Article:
The Morning After in Hoi An Ancient Town

And cue the sun!  I could not wait to be back in Ancient Hoi An in Viet Nam today to see if the place is as magical in daylight, as my first lantern-lit vision of it last evening.

Hoi An was established as a trading post at the mouth of the Thu Bon river sometime in the first century by a civilization known as the Cham.  The Cham moved on somewhere around the 14th century but Hoi An, with its large, protected harbour continued to be an important stop on the trade route.  It was occupied at different times by various southeast Asian countries but by the 18th century mostly by the Chinese and Japanese, whose influence is still evident.   By the 19th century Hoi An had been replaced by Da Nang as the favored commercial port, ‘some say because of the silting up of the Thu Bon river‘(Wikipedia).  Today its population of around 120,000 relies mostly on the tourist trade and small scale commercial fishing.

After all the action of the previous night most of the tourists in Hoi An seem to be sleeping it off, so I have the beautiful river walk and surrounding streets almost to myself.

The large boom behind these colourful fishing boats is dredging silt that washes down from the mountains and builds up in the river. I think they must put some effort in the wee hours of each morning to removing the remnants of dozens of charming lanterns floated on the water the previous night, but some signs of the revelry are still evident.

Square net fishing is seen all along the coast and waterways of Viet Nam. The fisherman (at left) raises and lowers the net by a bicycle pulley system.

This is the same gorgeously lit footbridge that I crossed last night between the two commercial areas on opposite sides of the river with modern Hoi An in the background.

The streets of Ancient Hoi An are limted to pedestrians and cyclos. Lovely!

There are many delightful eateries and inns along the pathway bordering the Thu Bon.

The remarkably well-preserved Japanese Covered Bridge – the official symbol of Hoi An – was built in the late 1500’s to connect the Japanese quarter of Hoi An with the Chinese section across a channel of the Thu Bon river.  It’s the only bridge in the world with a temple built into one end – the temple to the God of Weather.  

Very little goes to waste in this country where it seems everyone finds a way to eke out a living. These women are seriously pleased with themselves for scavenging a large piece of corrugated tin that will be put to good use.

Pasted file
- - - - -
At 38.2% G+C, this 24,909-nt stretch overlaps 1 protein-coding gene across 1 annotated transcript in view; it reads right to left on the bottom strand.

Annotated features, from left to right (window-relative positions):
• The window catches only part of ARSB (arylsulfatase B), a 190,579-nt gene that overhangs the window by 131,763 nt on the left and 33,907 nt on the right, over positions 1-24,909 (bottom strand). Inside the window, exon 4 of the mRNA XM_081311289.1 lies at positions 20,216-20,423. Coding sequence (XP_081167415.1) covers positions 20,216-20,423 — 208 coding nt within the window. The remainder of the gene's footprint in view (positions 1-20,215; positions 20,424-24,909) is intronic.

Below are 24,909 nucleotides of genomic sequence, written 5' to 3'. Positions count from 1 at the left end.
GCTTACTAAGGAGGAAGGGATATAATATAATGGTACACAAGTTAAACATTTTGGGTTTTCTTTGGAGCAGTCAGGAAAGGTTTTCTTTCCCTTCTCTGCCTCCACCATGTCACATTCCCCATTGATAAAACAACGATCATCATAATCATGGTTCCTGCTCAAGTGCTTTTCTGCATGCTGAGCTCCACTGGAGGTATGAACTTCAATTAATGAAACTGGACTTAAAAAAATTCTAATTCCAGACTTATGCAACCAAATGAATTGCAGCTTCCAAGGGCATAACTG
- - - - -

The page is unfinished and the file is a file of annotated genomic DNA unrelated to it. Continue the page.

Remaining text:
I’m told that this is Hoi An’s unique take on the wonderful pho found everywhere in Viet Nam. The crisp rice crackers that top this bowl are made by hand and set to dry in the sun.

I spent the afternoon enjoying the beautiful beach in front of the Palm Grove Resort in Hoi An.  This is one of the most beautiful stretches of beach that I’ve seen anywhere, generally safe for swimming and warm enough that you can just walk into the water.   

Basket boats or round boats are unique to Viet Nam and have remained almost unchanged since early times.  I saw these seemingly unwieldy, woven bamboo boats being expertly maneuvered by fisherman, who stand almost on the rim of one side, and both steer and propel the boat with a long paddle.  Quite remarkable.  If you read the classic R.L. Stevenson novel Treasure Island, you might remember young Jim making good his escape from Long John Silver in something called a coracle.  It was one of these round boats.

It’s not all blissful paradise along this beach, as Viet Nam struggles with shoreline erosion.  There are differing opinions about the cause – global warming, dredging of the nearby Thu Bon River, or simply a natural process.  But whatever the cause, the price being paid by some beachfront resorts and businesses is devasting.  Various methods are being tried to keep the beach from being dragged out to sea – some more effective than others.

This work in progress seems a desperate and expensive method but the beach resort – now stranded high above this eroded shoreline – has few other options.

This project looks to my uneduacted eye as if it might be more effective but also much more expensive.

 

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